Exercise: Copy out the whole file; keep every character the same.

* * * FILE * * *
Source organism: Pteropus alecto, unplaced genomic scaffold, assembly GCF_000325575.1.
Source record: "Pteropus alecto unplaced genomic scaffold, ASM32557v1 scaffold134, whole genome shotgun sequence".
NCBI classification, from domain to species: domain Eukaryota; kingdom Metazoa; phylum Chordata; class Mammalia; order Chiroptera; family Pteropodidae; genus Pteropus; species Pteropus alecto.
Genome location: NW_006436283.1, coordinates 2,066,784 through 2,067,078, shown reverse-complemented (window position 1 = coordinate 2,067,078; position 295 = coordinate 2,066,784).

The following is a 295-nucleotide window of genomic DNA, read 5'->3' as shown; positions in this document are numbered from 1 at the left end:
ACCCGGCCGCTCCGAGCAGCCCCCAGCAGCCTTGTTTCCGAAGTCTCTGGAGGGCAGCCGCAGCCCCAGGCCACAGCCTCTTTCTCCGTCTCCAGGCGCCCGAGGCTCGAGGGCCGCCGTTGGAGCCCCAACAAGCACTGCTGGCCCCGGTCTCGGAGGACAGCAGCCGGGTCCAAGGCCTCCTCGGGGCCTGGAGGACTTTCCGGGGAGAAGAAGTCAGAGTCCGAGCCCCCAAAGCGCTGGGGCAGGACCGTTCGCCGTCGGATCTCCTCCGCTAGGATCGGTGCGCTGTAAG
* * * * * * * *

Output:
Source organism: Pteropus alecto, unplaced genomic scaffold, assembly GCF_000325575.1.
Source record: "Pteropus alecto unplaced genomic scaffold, ASM32557v1 scaffold134, whole genome shotgun sequence".
NCBI classification, from domain to species: domain Eukaryota; kingdom Metazoa; phylum Chordata; class Mammalia; order Chiroptera; family Pteropodidae; genus Pteropus; species Pteropus alecto.
Genome location: NW_006436283.1, coordinates 2,066,784 through 2,067,078, shown reverse-complemented (window position 1 = coordinate 2,067,078; position 295 = coordinate 2,066,784).

The following is a 295-nucleotide window of genomic DNA, read 5'->3' as shown; positions in this document are numbered from 1 at the left end:
ACCCGGCCGCTCCGAGCAGCCCCCAGCAGCCTTGTTTCCGAAGTCTCTGGAGGGCAGCCGCAGCCCCAGGCCACAGCCTCTTTCTCCGTCTCCAGGCGCCCGAGGCTCGAGGGCCGCCGTTGGAGCCCCAACAAGCACTGCTGGCCCCGGTCTCGGAGGACAGCAGCCGGGTCCAAGGCCTCCTCGGGGCCTGGAGGACTTTCCGGGGAGAAGAAGTCAGAGTCCGAGCCCCCAAAGCGCTGGGGCAGGACCGTTCGCCGTCGGATCTCCTCCGCTAGGATCGGTGCGCTGTAAG